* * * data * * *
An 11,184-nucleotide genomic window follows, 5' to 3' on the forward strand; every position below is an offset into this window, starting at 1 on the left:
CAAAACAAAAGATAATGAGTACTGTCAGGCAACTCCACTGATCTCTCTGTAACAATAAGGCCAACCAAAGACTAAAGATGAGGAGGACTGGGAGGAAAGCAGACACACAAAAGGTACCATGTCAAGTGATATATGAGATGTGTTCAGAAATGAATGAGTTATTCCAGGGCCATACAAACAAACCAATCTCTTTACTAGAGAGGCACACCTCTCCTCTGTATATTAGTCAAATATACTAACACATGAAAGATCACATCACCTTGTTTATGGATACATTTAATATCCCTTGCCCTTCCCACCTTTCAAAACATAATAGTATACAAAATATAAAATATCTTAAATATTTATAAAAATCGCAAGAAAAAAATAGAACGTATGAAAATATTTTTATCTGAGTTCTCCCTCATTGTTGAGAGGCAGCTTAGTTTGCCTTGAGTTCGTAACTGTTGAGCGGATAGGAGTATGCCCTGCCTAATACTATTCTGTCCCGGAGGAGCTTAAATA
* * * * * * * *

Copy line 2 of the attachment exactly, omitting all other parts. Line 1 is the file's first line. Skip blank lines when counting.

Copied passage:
CAAAACAAAAGATAATGAGTACTGTCAGGCAACTCCACTGATCTCTCTGTAACAATAAGGCCAACCAAAGACTAAAGATGAGGAGGACTGGGAGGAAAGCAGACACACAAAAGGTACCATGTCAAGTGATATATGAGATGTGTTCAGAAATGAATGAGTTATTCCAGGGCCATACAAACAAACCAATCTCTTTACTAGAGAGGCACACCTCTCCTCTGTATATTAGTCAAATATACTAACACATGAAAGATCACATCACCTTGTTTATGGATACATTTAATATCCCTTGCCCTTCCCACCTTTCAAAACATAATAGTATACAAAATATAAAATATCTTAAATATTTATAAAAATCGCAAGAAAAAAATAGAACGTATGAAAATATTTTTATCTGAGTTCTCCCTCATTGTTGAGAGGCAGCTTAGTTTGCCTTGAGTTCGTAACTGTTGAGCGGATAGGAGTATGCCCTGCCTAATACTATTCTGTCCCGGAGGAGCTTAAATA